• 21-March-2017

    English

    PISA in Focus No. 70: What do we know about teachers’ selection and professional development in high-performing countries?

    In countries that performed above the OECD average in science, at least 80% of the students are in schools that invite specialists to conduct teacher training or organise in-service workshops for teachers or where teachers cooperate with each other. This is higher, on average, than what is observed among other countries.

    Related Documents
  • 21-March-2017

    English

    Finding and cultivating talented teachers: Insights from high-performing countries (OECD Education Today Blog)

    In a rapidly changing world, having a strong knowledge base in their subject area, good classroom management skills and a commitment to helping students learn may no longer be enough to meet the expanding role of teachers.

    Related Documents
  • 21-March-2017

    English, PDF, 1,213kb

    Strength Through Diversity - Brochure

    Brochure to present the Strength Through Diversity project

    Related Documents
  • 15-March-2017

    English

    Higher Education in Kazakhstan 2017

    Higher education policy is the key to lifelong learning and this is particularly important as the ageing population is increasing in many countries. It is a major driver of economic competitiveness in an increasingly knowledge-driven global economy and it also brings social cohesion and well-being. Countries are increasingly aware that higher education institutions need to foster the skills required to sustain a globally competitive research base and improve knowledge dissemination to the benefit of society. Kazakhstan’s higher education system has made progress over the past ten years.  However, there is scope for improvement in delivering labour-market relevant skills to Kazakhstanis, and in supporting economic growth through research and innovation.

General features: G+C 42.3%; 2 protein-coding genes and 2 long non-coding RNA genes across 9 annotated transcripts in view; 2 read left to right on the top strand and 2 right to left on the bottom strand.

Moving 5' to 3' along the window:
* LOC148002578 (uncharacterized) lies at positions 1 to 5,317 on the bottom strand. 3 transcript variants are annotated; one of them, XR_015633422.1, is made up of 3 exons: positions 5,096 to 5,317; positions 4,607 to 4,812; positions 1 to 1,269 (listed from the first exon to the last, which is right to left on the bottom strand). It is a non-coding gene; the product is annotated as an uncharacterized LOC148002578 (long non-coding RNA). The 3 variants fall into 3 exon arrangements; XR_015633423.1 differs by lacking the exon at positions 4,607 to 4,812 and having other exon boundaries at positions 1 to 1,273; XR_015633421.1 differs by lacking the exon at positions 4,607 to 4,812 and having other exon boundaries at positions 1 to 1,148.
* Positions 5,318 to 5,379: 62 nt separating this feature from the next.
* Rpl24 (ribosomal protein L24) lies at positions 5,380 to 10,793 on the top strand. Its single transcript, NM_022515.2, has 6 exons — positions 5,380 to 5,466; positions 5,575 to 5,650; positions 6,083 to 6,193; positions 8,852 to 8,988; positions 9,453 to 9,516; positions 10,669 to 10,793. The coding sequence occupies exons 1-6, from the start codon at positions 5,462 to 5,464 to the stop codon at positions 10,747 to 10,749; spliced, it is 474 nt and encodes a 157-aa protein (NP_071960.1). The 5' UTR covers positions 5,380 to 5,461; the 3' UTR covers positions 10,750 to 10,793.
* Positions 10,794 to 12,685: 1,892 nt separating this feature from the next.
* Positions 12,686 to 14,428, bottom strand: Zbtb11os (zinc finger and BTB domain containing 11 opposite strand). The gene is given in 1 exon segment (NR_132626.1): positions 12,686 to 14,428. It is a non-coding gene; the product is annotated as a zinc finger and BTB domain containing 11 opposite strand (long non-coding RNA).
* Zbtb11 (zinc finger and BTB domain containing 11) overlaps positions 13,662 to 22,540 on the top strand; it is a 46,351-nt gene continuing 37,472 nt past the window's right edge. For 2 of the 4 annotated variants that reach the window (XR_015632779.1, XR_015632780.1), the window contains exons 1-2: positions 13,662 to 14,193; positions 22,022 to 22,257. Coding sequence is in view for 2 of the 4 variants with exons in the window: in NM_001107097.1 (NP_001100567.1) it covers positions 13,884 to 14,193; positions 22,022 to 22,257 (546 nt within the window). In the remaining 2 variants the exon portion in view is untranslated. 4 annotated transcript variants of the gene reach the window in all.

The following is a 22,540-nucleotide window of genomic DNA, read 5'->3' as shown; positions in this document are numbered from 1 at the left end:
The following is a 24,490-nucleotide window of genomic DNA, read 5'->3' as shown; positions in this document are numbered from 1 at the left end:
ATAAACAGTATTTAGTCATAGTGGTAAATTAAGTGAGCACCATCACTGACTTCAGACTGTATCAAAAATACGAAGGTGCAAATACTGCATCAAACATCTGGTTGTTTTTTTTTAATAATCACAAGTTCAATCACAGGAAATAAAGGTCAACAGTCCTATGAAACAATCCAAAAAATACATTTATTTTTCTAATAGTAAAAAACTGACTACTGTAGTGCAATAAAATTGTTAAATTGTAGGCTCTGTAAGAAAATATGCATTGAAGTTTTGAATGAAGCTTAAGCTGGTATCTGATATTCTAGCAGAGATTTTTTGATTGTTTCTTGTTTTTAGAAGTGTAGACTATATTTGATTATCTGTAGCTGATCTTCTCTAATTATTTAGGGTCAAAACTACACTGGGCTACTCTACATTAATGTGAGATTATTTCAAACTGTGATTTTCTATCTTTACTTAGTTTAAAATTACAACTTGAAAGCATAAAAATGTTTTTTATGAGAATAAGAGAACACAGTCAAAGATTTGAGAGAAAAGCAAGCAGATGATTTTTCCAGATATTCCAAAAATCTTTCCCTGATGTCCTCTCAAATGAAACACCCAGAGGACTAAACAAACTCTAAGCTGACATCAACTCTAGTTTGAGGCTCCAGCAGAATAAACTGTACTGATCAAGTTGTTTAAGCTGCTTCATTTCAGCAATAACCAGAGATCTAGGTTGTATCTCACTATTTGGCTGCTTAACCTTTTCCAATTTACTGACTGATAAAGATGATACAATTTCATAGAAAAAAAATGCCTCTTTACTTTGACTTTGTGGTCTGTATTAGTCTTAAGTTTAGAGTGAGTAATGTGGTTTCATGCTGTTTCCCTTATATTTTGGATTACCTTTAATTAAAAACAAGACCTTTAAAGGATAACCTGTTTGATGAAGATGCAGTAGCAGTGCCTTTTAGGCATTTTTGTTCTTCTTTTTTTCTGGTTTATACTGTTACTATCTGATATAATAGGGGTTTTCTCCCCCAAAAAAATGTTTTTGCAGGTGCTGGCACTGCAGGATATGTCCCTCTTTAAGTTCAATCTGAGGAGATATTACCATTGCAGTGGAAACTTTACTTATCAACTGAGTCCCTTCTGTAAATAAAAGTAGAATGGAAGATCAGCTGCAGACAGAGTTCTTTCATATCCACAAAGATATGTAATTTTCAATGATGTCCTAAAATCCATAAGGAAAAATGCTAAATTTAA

In examining the higher education system in Kazakhstan, this report builds on a 2007 joint OECD/World Bank review: Reviews of National Policies for Education: Higher Education in Kazakhstan 2007. Each chapter presents an overview of progress made in the past decade across the main areas explored in the 2007 report. These include quality and relevance, access and equity, internationalisation, research and innovation, financing and governance. The report also examines policy responses to evolving dynamics in higher education and the wider socio-economic changes.

  • 9-March-2017

    English

    Archived webinar - Gender differences in education - through the lens of PISA (March 8, 2017)